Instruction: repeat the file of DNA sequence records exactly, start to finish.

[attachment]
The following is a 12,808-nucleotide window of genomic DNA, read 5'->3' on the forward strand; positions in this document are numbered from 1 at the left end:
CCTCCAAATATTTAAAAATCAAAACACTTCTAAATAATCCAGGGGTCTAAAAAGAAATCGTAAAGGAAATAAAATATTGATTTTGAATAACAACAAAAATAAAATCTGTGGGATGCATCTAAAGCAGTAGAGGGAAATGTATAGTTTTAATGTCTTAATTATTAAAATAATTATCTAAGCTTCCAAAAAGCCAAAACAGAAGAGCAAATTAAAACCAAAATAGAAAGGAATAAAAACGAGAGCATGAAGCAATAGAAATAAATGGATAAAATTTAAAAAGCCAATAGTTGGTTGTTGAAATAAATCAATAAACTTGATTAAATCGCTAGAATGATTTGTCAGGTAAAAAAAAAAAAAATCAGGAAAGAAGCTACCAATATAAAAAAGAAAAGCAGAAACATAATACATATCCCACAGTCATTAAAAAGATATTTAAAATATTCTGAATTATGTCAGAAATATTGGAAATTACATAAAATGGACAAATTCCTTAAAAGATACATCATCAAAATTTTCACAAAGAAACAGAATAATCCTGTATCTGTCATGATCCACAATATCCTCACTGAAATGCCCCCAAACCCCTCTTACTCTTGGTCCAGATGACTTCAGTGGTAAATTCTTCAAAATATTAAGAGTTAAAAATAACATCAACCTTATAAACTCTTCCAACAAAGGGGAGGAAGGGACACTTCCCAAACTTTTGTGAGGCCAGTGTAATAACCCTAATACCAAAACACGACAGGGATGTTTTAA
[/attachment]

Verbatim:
The following is a 12,808-nucleotide window of genomic DNA, read 5'->3' on the forward strand; positions in this document are numbered from 1 at the left end:
CCTCCAAATATTTAAAAATCAAAACACTTCTAAATAATCCAGGGGTCTAAAAAGAAATCGTAAAGGAAATAAAATATTGATTTTGAATAACAACAAAAATAAAATCTGTGGGATGCATCTAAAGCAGTAGAGGGAAATGTATAGTTTTAATGTCTTAATTATTAAAATAATTATCTAAGCTTCCAAAAAGCCAAAACAGAAGAGCAAATTAAAACCAAAATAGAAAGGAATAAAAACGAGAGCATGAAGCAATAGAAATAAATGGATAAAATTTAAAAAGCCAATAGTTGGTTGTTGAAATAAATCAATAAACTTGATTAAATCGCTAGAATGATTTGTCAGGTAAAAAAAAAAAAAATCAGGAAAGAAGCTACCAATATAAAAAAGAAAAGCAGAAACATAATACATATCCCACAGTCATTAAAAAGATATTTAAAATATTCTGAATTATGTCAGAAATATTGGAAATTACATAAAATGGACAAATTCCTTAAAAGATACATCATCAAAATTTTCACAAAGAAACAGAATAATCCTGTATCTGTCATGATCCACAATATCCTCACTGAAATGCCCCCAAACCCCTCTTACTCTTGGTCCAGATGACTTCAGTGGTAAATTCTTCAAAATATTAAGAGTTAAAAATAACATCAACCTTATAAACTCTTCCAACAAAGGGGAGGAAGGGACACTTCCCAAACTTTTGTGAGGCCAGTGTAATAACCCTAATACCAAAACACGACAGGGATGTTTTAA